This species of cetacean is known to summer around the island each year. I have been on a mission to see and photograph Bryde’s Whales (pronounced Broodas) for some years. This trip was a long time coming.

Upon arrival a word with several boat operators around the island revealed not a single Bryde’s had been seen this season. Not one. I was hoping with seven trips to sea booked that situation would change. However I was to be disappointed. They are late this year and at the time of writing have still not appeared.

However nature has a habit of compensating. It was on one of the seven trip we were to definitely pull something totally unexpected out of the bag.

The spotter situated on the hillside above radioed in to say he had seen a couple of animals that he thought were beaked whales. We were onto them. The skipper, Danial, brought the rib around and plotted a course. We were in the right area within minutes. Now all we had to do was find them. It was easier than I thought.

Around a quarter of all the world’s ninety or so cetaceans are beaked whales. They are deep diving enigmatic species more at home in the cold dark depths of the ocean than they are at the surface. Minutes viewable are usually followed by up to an hour or more kilometres deep. They are rarely observed for any length of time. Some species are almost completely unknown.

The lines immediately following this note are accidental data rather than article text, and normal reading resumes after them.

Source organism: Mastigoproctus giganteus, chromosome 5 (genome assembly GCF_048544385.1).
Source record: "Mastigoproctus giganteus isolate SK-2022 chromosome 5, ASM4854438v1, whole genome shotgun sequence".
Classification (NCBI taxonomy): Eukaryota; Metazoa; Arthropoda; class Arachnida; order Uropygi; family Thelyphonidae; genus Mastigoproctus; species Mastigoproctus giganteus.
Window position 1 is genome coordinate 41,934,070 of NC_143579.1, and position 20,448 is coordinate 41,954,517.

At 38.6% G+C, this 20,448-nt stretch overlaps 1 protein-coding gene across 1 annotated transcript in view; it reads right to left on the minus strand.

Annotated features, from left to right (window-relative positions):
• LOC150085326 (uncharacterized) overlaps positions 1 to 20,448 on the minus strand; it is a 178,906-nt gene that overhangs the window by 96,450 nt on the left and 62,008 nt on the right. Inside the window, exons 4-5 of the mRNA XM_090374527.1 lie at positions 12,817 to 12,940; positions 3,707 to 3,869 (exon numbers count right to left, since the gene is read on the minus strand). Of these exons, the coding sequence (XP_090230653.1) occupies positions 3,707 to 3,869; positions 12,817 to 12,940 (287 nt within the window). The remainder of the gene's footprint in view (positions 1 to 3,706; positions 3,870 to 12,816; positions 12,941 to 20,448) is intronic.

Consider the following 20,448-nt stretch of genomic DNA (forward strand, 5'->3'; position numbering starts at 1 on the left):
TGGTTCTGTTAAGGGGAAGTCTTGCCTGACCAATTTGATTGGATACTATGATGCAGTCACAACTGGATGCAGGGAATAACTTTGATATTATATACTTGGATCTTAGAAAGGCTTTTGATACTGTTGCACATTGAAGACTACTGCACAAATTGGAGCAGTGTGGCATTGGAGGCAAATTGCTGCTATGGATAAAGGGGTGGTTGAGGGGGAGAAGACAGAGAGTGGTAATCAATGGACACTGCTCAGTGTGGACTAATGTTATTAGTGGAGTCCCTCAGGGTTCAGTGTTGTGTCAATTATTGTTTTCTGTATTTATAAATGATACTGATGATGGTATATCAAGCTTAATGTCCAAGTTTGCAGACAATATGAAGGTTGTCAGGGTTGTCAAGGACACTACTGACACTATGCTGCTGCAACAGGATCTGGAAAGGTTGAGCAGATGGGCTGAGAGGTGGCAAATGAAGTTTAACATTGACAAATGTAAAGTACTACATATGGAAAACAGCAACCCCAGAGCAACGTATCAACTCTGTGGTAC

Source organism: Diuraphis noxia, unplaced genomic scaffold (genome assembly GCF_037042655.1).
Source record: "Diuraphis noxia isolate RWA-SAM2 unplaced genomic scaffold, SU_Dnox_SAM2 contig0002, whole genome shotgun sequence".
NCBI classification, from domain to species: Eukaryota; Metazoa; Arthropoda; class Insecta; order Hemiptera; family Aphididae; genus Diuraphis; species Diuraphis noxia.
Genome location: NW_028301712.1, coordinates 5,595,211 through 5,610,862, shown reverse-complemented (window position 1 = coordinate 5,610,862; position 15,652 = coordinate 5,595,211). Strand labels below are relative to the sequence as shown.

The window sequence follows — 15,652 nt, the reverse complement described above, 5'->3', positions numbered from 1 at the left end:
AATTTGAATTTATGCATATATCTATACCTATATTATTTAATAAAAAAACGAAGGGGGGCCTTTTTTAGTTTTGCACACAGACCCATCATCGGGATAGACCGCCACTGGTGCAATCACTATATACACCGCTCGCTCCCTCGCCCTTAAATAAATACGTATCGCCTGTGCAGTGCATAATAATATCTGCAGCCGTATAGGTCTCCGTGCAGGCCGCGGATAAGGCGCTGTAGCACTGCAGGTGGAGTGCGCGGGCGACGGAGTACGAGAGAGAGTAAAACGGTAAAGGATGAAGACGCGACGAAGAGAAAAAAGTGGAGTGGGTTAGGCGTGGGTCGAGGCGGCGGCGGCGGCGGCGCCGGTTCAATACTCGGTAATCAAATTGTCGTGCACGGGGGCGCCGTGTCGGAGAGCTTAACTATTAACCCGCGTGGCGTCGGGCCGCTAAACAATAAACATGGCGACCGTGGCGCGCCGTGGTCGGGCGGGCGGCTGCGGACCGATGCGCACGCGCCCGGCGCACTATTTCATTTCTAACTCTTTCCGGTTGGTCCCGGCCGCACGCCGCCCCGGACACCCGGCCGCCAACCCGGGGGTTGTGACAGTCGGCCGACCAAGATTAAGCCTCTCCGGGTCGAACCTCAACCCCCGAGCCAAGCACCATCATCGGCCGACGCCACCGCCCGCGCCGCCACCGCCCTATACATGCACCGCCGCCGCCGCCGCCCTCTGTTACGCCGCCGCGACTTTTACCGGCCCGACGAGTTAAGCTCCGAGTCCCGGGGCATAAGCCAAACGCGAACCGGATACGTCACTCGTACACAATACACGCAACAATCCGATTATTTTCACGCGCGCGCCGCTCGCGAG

As we scanned the sea two fins, a scarred light grey back and a flat forehead meant I had seen my first Blainville’s Beaked Whales. I was overjoyed. These are creatures I have only ever read about and seen in books.

Compensation indeed.

27
Apr
17

Wales

A family break in Wales over the bank holiday weekend; but you take your camera and bins’ with you, don’t you?

White Bluebells

Bottlenose Dolphin

Bottlenose Dolphin

Chough

Early Purple Orchid

Raven

Red Kite

Red Kite

 

12
Mar
17

A juxtaposition of events

We went to watch ‘Kong – Skull Island’ the other night at the cinema. Give it a miss; thin non-captivating plot, mediocre acting and CGI worthy of no more than a computer game. It was a late showing so we drove back home quite late at night. I like driving in the dark. We went by the scenic route. Country lanes, field edges, roadside copses and overhanging trees. It was mild too. I expected badgers, deer, rabbits, hares and the odd owl. What did we get? … a single, lonely moth. Just the one!

And yet … earlier in the week we had been for a walk along the dunes to see the Grey Seals hauled out on the beach. We didn’t count them all but it was plain to see there were a lot. We estimated there to be 3000 over a mile or so of beach. It wouldn’t have been far from the true number. This is more than I’ve ever seen before… anywhere. The tide was high and it was a weekday with few people and dogs around. Seals will have been pushed here from the sandbanks off Yarmouth and there was little disturbance to push them back into the sea here so numbers would be at a peak. 3000 equates to 1% of the world population. Even this weekend when things were much busier with people I did a more accurate count on a lower tide and there was 1426. Less than half the number than a few days earlier but that’s still a lot of seal flesh perched on the sand. Nothing less than a wildlife spectacular. A scene from an Attenborough episode.

What a juxtaposition of events.

When we have such spectacles and numbers it’s easy to think everything is ok. To think things are on track; that nature is in balance and our wildlife is safe.